Five Things About the Orbiting Carbon Observatory

Orbiting Carbon Observatory on launch pad NASA's Orbiting Carbon Observatory is on the launch pad at Vandenberg Air Force Base in California. Image credit: NASA/Randy Beaudoin
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February 20, 2009

Here are some quick facts about the Earth-orbiting satellite, scheduled to launch on Feb. 24, 2009.

-- It will study carbon dioxide sources (where it comes from) and sinks (where it is pulled out of the atmosphere and stored). Carbon dioxide is a major contributor to global warming. The new data will help scientists more accurately forecast global climate change.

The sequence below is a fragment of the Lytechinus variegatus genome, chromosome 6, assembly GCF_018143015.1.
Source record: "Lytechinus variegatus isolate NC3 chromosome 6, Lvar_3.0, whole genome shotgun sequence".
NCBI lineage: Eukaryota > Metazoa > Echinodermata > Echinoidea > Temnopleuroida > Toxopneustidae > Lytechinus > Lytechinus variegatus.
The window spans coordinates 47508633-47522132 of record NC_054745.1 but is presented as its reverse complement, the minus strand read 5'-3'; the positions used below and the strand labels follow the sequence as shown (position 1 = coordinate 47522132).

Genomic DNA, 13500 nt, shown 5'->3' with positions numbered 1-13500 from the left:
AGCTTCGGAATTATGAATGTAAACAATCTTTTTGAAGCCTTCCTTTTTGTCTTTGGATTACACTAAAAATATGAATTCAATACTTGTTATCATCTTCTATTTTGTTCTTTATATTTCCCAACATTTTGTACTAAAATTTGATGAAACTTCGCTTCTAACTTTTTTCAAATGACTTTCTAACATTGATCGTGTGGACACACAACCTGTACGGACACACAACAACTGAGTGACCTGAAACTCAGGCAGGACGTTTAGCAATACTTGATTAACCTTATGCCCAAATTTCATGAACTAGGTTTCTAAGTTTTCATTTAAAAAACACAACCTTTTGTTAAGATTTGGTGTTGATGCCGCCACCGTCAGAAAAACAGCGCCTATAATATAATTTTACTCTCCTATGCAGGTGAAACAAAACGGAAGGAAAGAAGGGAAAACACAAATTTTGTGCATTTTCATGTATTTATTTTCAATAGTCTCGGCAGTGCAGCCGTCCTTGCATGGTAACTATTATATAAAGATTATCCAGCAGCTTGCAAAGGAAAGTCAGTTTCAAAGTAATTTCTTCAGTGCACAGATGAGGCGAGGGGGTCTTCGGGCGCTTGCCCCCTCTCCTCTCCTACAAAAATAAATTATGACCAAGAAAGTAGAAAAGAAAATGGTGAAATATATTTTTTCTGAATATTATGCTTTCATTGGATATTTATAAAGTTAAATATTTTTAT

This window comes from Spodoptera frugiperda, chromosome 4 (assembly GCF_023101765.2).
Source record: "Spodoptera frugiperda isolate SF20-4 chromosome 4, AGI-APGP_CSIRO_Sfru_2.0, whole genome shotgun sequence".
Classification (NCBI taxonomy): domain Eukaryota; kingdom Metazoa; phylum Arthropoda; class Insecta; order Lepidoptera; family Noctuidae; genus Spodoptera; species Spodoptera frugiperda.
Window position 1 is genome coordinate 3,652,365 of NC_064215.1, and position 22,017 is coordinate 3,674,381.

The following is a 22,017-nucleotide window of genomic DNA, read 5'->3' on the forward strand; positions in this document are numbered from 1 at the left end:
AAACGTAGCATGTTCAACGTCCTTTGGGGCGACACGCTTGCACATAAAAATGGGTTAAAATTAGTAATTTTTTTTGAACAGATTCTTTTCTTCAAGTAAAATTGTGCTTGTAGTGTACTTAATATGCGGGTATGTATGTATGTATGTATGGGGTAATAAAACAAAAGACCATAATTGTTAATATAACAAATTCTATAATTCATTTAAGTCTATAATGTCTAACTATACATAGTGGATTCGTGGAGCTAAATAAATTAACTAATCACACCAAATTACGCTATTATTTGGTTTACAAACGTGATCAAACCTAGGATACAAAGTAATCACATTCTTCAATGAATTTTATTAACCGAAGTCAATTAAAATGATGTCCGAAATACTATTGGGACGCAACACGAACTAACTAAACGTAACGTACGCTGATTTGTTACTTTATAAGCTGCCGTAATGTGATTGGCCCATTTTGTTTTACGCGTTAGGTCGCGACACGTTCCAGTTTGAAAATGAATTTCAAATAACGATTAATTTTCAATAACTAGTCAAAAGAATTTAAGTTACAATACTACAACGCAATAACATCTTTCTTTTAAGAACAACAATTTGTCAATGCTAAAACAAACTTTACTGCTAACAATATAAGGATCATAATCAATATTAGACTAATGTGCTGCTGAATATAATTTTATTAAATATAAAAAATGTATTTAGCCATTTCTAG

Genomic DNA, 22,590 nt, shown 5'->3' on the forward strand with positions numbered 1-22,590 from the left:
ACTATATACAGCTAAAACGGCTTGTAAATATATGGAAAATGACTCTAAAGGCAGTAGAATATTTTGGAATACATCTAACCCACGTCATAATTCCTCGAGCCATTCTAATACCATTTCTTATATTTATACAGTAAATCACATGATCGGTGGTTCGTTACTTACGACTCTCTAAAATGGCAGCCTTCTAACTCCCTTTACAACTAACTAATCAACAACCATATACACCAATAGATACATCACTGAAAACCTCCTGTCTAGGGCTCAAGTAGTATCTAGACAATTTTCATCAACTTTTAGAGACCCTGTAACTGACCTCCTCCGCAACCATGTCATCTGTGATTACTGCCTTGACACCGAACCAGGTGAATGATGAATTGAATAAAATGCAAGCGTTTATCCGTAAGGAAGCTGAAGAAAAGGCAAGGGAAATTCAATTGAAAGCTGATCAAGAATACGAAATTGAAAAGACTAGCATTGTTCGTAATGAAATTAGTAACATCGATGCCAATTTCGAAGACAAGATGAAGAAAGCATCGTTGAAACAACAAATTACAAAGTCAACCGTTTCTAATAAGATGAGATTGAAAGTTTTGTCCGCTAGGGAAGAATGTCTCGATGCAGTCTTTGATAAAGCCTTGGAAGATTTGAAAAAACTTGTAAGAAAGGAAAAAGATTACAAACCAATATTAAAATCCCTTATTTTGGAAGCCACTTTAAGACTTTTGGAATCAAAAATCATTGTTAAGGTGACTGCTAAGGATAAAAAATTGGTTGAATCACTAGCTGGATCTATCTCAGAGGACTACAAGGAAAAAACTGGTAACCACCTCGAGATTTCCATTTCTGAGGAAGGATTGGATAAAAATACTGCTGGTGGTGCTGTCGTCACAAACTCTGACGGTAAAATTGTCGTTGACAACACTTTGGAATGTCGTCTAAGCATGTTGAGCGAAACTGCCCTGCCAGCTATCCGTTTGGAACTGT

-- Data collected by the OCO mission may help policymakers and leaders make more informed decisions to ensure climate stability and retain our quality of life.

-- Scientists don't know why the amount of carbon dioxide absorbed by Earth's natural ocean and land "sinks" varies dramatically from year to year. These sinks help limit global warming. The Orbiting Carbon Observatory will help scientists better understand what causes this variability and whether natural absorption will continue, stop or even reverse.

-- Data collected by OCO will help solve the mystery of "missing" carbon--the 30 percent of human-produced carbon dioxide that disappears into unknown places.

-- The Orbiting Carbon Observatory will yield 8-million carbon dioxide measurements every 16 days. That's a dramatic increase over current data available from today's small network of instruments on the ground, on tall towers and in aircraft, and from limited space observations.

Media contact: Alan Buis/JPL

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